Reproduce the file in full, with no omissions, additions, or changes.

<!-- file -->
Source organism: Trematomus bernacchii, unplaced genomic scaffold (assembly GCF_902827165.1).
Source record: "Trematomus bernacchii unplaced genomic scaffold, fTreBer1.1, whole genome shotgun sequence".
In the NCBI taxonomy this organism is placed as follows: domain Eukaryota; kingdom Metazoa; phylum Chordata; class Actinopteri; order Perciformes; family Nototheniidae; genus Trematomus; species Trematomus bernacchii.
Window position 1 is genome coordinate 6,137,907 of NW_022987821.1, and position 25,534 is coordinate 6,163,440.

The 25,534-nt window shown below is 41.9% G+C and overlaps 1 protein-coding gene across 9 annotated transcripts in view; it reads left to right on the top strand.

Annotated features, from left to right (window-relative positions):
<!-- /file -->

Source organism: Trematomus bernacchii, unplaced genomic scaffold (assembly GCF_902827165.1).
Source record: "Trematomus bernacchii unplaced genomic scaffold, fTreBer1.1, whole genome shotgun sequence".
In the NCBI taxonomy this organism is placed as follows: domain Eukaryota; kingdom Metazoa; phylum Chordata; class Actinopteri; order Perciformes; family Nototheniidae; genus Trematomus; species Trematomus bernacchii.
Window position 1 is genome coordinate 6,137,907 of NW_022987821.1, and position 25,534 is coordinate 6,163,440.

The 25,534-nt window shown below is 41.9% G+C and overlaps 1 protein-coding gene across 9 annotated transcripts in view; it reads left to right on the top strand.

Annotated features, from left to right (window-relative positions):